2010 HONORARY FELLOWSHIP
The AIA Honorary Fellowship program was developed as the international counterpart to the Fellowship program. Election to honorary fellowship not only recognizes the achievements of the foreign architect as an individual, but also elevates before the international public and the profession a model architect who has made a significant contribution to architecture and society on an international level.
An architect of esteemed character and distinguished achievements who is neither a U.S. citizen nor a resident of the United States and who does not primarily practice architecture within the domain of the Institute may be admitted to honorary fellowship.
Richard Leplastrier, Hon. FAIA, is a seminal figure in Australian architecture and education. He is a charismatic champion, teacher, and maker of architecture born from humane values and acute understanding of place. He has led a life according to his own modest needs and venturing in his work only to do things he believes to be vitally important, without any sideways glances towards superficial matters like style or fame. On his individual trail in architecture he has revered the Australian aboriginal culture base and demonstrated a profound respect for all living matter. He relates to people, the landscape, materials, and nature in the same way, always with a wish to understand, respect, and preserve.
His deeply-rooted minimalistic approach to his work – less is always more – and his belief in simplified spaces that give room for things to happen and for nature to enter, has produced architectural spaces at ease and at rest with themselves and within themselves. They may suddenly open up and become new spaces with new borders, qualities, and contents, yet equally at ease and complete, only to repeatedly open up with additional spaces with all the same qualities. The 2009 AIA Gold Medalist, Glenn Murcutt, Hon. FAIA, expressed in his letter of support that “His work belongs to the ‘place, time, technology, and culture’ of this land; it is modern, challenging, and supremely beautiful.”
In 1973 Richard, along with a truly inspired client, produced a work that informed a new stream of thinking within Australian architecture. The building, The Palm House, explored occupation as an extension of a ‘camp-site’; it integrated a quality of resolution and craft reminiscent of Eastern cultures. Space was reduced to the efficient and essential, the ‘garden beyond’ was employed to characterize scale, and mechanical adjustment systems accommodated climatic change. This iconic building was one of the first to utterly remove the European veil that haunted Australia’s architectural manner.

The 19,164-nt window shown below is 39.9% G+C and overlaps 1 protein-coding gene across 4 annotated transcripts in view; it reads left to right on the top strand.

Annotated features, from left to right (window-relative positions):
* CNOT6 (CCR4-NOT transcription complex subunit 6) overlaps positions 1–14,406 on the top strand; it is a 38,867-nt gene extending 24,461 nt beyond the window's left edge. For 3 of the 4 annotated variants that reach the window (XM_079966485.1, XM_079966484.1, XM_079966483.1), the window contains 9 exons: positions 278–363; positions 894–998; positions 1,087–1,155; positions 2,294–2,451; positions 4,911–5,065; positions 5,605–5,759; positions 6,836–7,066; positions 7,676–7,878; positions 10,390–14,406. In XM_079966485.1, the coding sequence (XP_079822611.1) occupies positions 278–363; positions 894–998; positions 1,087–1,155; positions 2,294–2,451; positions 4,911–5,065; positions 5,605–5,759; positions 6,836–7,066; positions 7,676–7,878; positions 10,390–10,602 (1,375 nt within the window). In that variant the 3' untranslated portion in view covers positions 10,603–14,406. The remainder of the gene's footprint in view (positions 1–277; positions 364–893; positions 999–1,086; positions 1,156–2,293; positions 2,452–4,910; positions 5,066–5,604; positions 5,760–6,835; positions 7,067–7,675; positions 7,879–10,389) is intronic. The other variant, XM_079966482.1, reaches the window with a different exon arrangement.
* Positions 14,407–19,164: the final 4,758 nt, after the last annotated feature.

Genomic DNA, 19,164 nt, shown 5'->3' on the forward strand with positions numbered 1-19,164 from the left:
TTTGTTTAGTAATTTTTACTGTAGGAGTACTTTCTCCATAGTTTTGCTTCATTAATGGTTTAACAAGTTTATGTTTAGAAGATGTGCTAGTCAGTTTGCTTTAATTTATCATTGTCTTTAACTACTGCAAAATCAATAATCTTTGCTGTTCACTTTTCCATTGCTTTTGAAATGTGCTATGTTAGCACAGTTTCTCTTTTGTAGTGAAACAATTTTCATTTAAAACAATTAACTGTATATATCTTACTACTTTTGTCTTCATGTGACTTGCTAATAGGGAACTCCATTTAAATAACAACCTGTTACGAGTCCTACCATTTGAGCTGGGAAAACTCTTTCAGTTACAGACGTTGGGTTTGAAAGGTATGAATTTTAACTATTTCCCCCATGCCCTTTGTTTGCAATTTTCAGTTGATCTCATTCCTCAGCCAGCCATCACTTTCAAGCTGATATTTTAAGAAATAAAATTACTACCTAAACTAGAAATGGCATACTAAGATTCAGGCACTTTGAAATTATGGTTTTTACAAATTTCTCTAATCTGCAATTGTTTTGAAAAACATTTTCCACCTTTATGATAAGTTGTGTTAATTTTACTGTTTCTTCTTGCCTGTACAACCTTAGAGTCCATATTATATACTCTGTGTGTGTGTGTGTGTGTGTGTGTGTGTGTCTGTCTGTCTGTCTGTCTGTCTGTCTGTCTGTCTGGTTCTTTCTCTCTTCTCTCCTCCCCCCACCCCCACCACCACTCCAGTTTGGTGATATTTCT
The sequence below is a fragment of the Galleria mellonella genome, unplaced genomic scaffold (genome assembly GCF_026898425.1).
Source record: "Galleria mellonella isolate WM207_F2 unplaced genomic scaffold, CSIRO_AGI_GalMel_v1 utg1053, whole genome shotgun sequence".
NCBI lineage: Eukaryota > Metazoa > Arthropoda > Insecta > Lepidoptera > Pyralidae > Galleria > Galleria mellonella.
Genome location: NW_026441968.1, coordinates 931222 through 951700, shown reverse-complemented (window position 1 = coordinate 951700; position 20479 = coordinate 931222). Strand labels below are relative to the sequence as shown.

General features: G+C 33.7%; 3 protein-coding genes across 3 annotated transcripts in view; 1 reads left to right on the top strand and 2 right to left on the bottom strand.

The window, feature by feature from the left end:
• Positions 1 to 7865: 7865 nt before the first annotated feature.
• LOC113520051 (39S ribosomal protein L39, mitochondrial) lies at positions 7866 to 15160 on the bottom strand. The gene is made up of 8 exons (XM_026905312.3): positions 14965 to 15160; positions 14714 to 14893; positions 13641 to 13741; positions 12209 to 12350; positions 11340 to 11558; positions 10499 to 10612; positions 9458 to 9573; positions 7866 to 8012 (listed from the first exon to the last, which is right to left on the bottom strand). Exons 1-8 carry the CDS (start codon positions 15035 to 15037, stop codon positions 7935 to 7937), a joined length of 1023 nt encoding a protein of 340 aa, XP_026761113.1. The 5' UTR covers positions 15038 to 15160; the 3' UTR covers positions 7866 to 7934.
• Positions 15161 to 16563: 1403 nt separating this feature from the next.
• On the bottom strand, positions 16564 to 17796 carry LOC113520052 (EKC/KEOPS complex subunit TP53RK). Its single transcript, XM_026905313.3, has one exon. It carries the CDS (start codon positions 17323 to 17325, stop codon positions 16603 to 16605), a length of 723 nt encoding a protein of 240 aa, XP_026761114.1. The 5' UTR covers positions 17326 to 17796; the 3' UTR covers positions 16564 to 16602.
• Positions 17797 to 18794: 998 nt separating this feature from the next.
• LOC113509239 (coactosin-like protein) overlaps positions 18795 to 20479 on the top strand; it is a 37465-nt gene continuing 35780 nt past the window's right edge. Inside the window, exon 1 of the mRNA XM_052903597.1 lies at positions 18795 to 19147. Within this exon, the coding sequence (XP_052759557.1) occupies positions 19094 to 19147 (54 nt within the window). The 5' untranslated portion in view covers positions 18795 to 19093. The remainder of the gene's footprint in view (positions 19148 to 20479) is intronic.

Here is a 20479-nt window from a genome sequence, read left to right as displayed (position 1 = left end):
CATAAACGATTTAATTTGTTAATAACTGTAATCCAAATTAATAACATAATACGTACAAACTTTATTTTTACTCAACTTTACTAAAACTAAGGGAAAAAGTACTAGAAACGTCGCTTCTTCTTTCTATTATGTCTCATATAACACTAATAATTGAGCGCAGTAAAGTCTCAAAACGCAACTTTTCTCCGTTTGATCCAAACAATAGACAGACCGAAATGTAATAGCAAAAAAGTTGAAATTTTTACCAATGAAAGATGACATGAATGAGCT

More recently, Richard’s work has been directed toward the retention of his city’s significant origins, ensuring that the ancient land that hangs as a necklace around Sydney Harbor remains public and a reinforcement of the valuable patterns that give the city form and character. His public concerns and contributions, in particular the conservation and reuse of historic industrial harbor side structures, has led to a revitalized way of thinking in the profession that sets sights on the strands of human endeavor that compose memorable places.
In addition to being an architect, a master craftsperson, and a facilitator, Richard is an educator and inspiration to the next generation of Australian architects. His sensitivity to issues of culture and place and his accumulated wisdom in the design and making of architecture is gently revealed though his tutorial sessions in the design studio. Adrian Carter, associate professor of Aalborg University in Denmark describes him as “one of the truly outstanding and unsung heroes of a poetic, authentic regional approach to architecture, not only in his native Australia, but also internationally. In the Nordic countries he is appreciated particularly for his exquisite use of timber, sensitivity to landscape and for continuing the legacy of Jørn Utzon, with whom Leplastrier worked as a young architect. As with Utzon, the skills that Leplastrier developed through boat-building (as seen in the photo of ‘Dorothy’) came to influence his approach to architecture. He creates buildings from simple honest materials that are beautifully detailed and constructed, as hand-crafted furniture designed to be in harmony with the nature of its context.”
In summarizing his qualifications in her sponsor letter, Anne Schopf, FAIA, noted that “Richard is an extremely thoughtful and resourceful architect, an advocate for respectful design, and a teacher. His architecture draws one into the landscape – or perhaps the landscape into the architecture, one never is quite sure. His sketches show a relationship of form to weather, and incorporate simple moving parts: a kite roof, moveable ceiling panels, canvas walls and roll-back roofs. We are wise to look to his simple innovations for inspiration. There is genuineness to his work; a spareness, an economic elegance.”
Michael Lischer, FAIA